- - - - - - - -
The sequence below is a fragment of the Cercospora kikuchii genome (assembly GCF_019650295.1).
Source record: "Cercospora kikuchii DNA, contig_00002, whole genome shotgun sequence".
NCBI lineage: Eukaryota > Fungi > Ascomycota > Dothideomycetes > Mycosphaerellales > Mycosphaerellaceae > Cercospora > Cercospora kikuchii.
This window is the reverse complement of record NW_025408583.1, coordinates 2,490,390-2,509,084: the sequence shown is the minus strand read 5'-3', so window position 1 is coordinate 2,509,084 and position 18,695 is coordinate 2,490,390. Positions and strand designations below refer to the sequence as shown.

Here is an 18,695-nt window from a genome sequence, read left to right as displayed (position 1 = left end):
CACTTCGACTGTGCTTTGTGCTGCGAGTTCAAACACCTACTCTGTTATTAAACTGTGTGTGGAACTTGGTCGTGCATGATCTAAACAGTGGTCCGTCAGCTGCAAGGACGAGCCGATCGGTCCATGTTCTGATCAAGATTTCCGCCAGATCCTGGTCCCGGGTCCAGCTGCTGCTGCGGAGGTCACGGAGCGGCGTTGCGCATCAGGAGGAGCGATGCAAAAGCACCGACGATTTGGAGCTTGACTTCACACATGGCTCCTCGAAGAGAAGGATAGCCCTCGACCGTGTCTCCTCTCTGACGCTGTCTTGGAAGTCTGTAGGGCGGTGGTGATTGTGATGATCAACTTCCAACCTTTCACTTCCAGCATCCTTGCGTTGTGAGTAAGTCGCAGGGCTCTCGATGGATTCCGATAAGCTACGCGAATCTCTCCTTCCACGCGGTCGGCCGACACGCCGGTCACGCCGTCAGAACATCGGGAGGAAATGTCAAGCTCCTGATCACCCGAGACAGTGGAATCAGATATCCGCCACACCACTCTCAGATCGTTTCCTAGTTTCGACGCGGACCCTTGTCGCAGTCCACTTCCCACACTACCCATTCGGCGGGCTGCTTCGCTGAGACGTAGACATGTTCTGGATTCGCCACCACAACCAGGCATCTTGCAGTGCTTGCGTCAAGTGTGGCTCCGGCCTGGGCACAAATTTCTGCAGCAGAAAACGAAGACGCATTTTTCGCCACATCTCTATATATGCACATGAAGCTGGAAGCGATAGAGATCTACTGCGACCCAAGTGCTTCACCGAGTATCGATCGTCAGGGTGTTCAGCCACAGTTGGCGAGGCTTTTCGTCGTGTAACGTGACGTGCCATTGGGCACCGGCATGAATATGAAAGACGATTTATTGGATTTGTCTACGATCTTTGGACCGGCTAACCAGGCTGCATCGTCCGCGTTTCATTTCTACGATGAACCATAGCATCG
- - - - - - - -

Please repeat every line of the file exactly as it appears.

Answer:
The sequence below is a fragment of the Cercospora kikuchii genome (assembly GCF_019650295.1).
Source record: "Cercospora kikuchii DNA, contig_00002, whole genome shotgun sequence".
NCBI lineage: Eukaryota > Fungi > Ascomycota > Dothideomycetes > Mycosphaerellales > Mycosphaerellaceae > Cercospora > Cercospora kikuchii.
This window is the reverse complement of record NW_025408583.1, coordinates 2,490,390-2,509,084: the sequence shown is the minus strand read 5'-3', so window position 1 is coordinate 2,509,084 and position 18,695 is coordinate 2,490,390. Positions and strand designations below refer to the sequence as shown.

Here is an 18,695-nt window from a genome sequence, read left to right as displayed (position 1 = left end):
CACTTCGACTGTGCTTTGTGCTGCGAGTTCAAACACCTACTCTGTTATTAAACTGTGTGTGGAACTTGGTCGTGCATGATCTAAACAGTGGTCCGTCAGCTGCAAGGACGAGCCGATCGGTCCATGTTCTGATCAAGATTTCCGCCAGATCCTGGTCCCGGGTCCAGCTGCTGCTGCGGAGGTCACGGAGCGGCGTTGCGCATCAGGAGGAGCGATGCAAAAGCACCGACGATTTGGAGCTTGACTTCACACATGGCTCCTCGAAGAGAAGGATAGCCCTCGACCGTGTCTCCTCTCTGACGCTGTCTTGGAAGTCTGTAGGGCGGTGGTGATTGTGATGATCAACTTCCAACCTTTCACTTCCAGCATCCTTGCGTTGTGAGTAAGTCGCAGGGCTCTCGATGGATTCCGATAAGCTACGCGAATCTCTCCTTCCACGCGGTCGGCCGACACGCCGGTCACGCCGTCAGAACATCGGGAGGAAATGTCAAGCTCCTGATCACCCGAGACAGTGGAATCAGATATCCGCCACACCACTCTCAGATCGTTTCCTAGTTTCGACGCGGACCCTTGTCGCAGTCCACTTCCCACACTACCCATTCGGCGGGCTGCTTCGCTGAGACGTAGACATGTTCTGGATTCGCCACCACAACCAGGCATCTTGCAGTGCTTGCGTCAAGTGTGGCTCCGGCCTGGGCACAAATTTCTGCAGCAGAAAACGAAGACGCATTTTTCGCCACATCTCTATATATGCACATGAAGCTGGAAGCGATAGAGATCTACTGCGACCCAAGTGCTTCACCGAGTATCGATCGTCAGGGTGTTCAGCCACAGTTGGCGAGGCTTTTCGTCGTGTAACGTGACGTGCCATTGGGCACCGGCATGAATATGAAAGACGATTTATTGGATTTGTCTACGATCTTTGGACCGGCTAACCAGGCTGCATCGTCCGCGTTTCATTTCTACGATGAACCATAGCATCG